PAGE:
Should We Defend Big Business, or Free Markets?

It is an important question because on our side of the aisle – in a desperate bid to stop socialism – we have become identified not so much as the party of free markets, but the party of big business. We’re trying to defend the right of a small businessman to run his business but we’re often ending up defendng the ability of a JP Morgan/Chase to loot the economy. We have to be careful about what we’re really about – and this article by Luigi Zingales is the best explanation I’ve seen. I do recommend reading the whole thing – here is what struck me as vitally important for our national debate:

…because the free-market system relies on this public support, and this support depends to a certain extent on the public’s impression that the system is fair, any erosion of that impression threatens the system itself. Such erosion occurs when government connections, or the power of entrenched incumbents in the market, seem to overtake genuine free and fair competition as the paths to wealth and success. Both government and big business have strong incentives to push the system in this direction, and therefore both, if left unchecked, pose a threat to America’s distinctive form of capitalism.

Although the United States has the great advantage of having started from a superior model of capitalism and having developed an ideology to support it, our system is still vulnerable to these pressures — and not only in a crisis. Even the most persuasive and resilient ideology cannot long outlive the conditions and reasoning that generated it. American capitalism needs vocal defenders who understand the threats it faces — and who can make its case to the public. But in the last 30 years, as the threat of global communism has waned and disappeared, capitalism’s defenders have grown fewer, while the temptations of corporatism have grown greater. This has helped set the stage for the crisis we now face — and left us less able to discern how we might recover from it.

In our financial system, especially, who among us would deny that entrenched interests heavily connected to government rule the roost? And if this is capitalism, then we can see why people are getting dismayed with it – but it isn’t capitalism; its a mockery of capitalism…a quasi-socialist, corporate-Statism counterfeit of a free market system. A place where the Masters of the Universe (in government and corporate board rooms) will stoutly assert that the market is free, but unless you come with suitable introductions, don’t try to enter it.

On our side, we must become the defenders of the free market against both Big Government and Big Corporation. Because someone works on Wall Street it doesn’t necessarily follow that he’s in love with freedom and the free market…he might be very much in love with sweetheart deals and backroom bribes. The author concludes in part:

We thus stand at a crossroads for American capitalism. One path would channel popular rage into political support for some genuinely pro-market reforms, even if they do not serve the interests of large financial firms. By appealing to the best of the populist tradition, we can introduce limits to the power of the financial industry — or any business, for that matter — and restore those fundamental principles that give an ethical dimension to capitalism: freedom, meritocracy, a direct link between reward and effort, and a sense of responsibility that ensures that those who reap the gains also bear the losses. This would mean abandoning the notion that any firm is too big to fail, and putting rules in place that keep large financial firms from manipulating government connections to the detriment of markets. It would mean adopting a pro-market, rather than pro-business, approach to the economy…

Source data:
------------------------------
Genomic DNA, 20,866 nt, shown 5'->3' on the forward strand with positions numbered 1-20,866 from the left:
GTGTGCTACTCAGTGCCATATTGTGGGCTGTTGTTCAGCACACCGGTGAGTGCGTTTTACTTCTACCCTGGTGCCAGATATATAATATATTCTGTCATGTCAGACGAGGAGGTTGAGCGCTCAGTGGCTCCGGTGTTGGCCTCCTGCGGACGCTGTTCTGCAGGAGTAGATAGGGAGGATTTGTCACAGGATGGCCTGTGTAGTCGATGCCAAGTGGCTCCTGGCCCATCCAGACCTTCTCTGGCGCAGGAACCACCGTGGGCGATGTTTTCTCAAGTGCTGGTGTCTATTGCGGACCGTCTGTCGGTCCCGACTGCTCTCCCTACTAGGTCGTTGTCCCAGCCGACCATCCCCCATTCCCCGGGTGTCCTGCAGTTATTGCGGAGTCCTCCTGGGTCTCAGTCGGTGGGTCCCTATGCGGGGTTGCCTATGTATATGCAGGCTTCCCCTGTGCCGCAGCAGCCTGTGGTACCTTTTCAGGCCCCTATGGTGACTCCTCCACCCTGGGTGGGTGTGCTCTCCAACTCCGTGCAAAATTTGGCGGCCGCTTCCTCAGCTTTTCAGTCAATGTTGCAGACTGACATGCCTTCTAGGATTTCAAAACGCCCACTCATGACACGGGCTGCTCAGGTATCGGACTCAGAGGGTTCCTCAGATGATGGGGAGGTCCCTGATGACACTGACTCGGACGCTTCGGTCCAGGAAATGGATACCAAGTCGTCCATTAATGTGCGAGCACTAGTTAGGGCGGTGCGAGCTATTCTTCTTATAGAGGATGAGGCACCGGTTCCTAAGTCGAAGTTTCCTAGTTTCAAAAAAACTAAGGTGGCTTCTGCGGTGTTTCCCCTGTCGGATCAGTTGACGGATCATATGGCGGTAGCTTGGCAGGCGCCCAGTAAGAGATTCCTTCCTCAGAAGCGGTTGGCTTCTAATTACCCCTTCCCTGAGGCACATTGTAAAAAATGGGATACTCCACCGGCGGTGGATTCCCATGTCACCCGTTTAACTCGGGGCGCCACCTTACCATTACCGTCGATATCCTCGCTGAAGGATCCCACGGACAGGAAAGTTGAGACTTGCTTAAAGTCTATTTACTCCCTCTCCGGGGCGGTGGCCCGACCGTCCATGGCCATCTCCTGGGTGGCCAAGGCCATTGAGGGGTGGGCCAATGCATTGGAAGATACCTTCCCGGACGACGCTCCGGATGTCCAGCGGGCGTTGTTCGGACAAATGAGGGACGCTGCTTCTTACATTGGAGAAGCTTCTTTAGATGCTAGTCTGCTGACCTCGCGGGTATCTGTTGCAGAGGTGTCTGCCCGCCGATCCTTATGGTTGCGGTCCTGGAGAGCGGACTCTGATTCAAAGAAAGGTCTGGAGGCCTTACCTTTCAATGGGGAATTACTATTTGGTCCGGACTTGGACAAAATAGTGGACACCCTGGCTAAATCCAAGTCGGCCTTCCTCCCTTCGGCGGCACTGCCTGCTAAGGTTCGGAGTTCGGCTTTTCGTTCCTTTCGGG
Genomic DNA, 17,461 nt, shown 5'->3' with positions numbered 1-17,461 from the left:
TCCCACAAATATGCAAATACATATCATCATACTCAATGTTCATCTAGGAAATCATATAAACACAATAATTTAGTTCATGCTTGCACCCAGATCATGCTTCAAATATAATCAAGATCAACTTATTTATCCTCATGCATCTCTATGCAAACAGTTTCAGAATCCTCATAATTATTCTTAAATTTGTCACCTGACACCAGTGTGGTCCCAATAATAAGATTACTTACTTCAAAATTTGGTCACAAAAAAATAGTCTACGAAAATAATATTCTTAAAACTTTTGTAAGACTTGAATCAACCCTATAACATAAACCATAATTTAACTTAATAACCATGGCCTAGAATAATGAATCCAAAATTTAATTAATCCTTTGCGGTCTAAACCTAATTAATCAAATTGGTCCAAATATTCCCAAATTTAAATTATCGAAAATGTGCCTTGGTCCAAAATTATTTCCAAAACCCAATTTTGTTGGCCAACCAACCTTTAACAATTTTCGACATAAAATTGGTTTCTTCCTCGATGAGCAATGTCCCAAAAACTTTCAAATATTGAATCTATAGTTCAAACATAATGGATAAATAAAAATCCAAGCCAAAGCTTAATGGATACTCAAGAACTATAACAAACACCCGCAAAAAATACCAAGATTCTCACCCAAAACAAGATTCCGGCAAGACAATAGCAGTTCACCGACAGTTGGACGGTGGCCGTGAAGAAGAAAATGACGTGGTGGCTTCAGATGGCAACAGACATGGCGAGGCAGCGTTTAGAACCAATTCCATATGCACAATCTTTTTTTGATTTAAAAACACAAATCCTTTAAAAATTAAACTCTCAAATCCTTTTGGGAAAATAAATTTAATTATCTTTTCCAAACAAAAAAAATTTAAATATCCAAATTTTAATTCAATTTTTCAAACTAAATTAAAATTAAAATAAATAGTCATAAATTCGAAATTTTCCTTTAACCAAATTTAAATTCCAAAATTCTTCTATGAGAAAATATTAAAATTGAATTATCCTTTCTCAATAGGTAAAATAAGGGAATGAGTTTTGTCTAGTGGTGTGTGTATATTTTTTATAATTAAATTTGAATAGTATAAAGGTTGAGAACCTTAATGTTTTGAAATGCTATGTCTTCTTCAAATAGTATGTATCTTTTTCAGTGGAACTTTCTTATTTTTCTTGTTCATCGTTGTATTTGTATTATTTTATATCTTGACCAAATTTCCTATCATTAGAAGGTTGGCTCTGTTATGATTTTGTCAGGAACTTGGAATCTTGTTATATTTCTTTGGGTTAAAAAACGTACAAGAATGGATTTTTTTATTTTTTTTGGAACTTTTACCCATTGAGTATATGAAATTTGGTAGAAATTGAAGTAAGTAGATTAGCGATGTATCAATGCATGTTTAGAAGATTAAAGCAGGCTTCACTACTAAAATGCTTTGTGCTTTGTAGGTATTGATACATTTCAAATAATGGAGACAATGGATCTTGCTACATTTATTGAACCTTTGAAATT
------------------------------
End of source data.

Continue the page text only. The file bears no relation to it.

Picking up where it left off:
And that is it, in a nutshell: pro-market, not pro-business. We don’t care if any particular business lives or dies. We only care that the playing field is level, that no one is getting a rake-off from the taxpayers and that anyone who wants to enter the field may do so. America is a meritocracy and it must remain such – if we cease to be a place where the little guy can get ahead, then we’ll just become another socialist dystopia heaving for slow death, as most of Europe is now.

Obama and his Democrats – along with the entrenched, big corporate interests – see this crisis as the prime opportunity to completely close down the avenues of advancement. They wish to freeze us in place and turn us in to mere cogs in a government/corporate machine…where government pretends to help us and corporations pretend to compete. It will be “fair” in the mind of the left because (a) the left will be in charge, (b) the top people in government and business will be very well off and (c) everyone will have just enough government hand-outs to maintain a comfortable slavery. But we won’t be free – and we will start to die, just as the Europeans have.

Our ancestors built this nation for the Average Man – not the privileged man and not the lazy man. Just the average person who wants to work hard, play fair and get ahead to the best of his abilities. As such a nation we will continue to grow and secure for the world this bastion of liberty – or, we can choose to go Obama’s route, and slip in to a senescent slavery, where bureaucrats in government and business tell us where to live, where to work, what to buy, how much money we’ll have…

I want to live in the America our ancestors built – where do you want to live?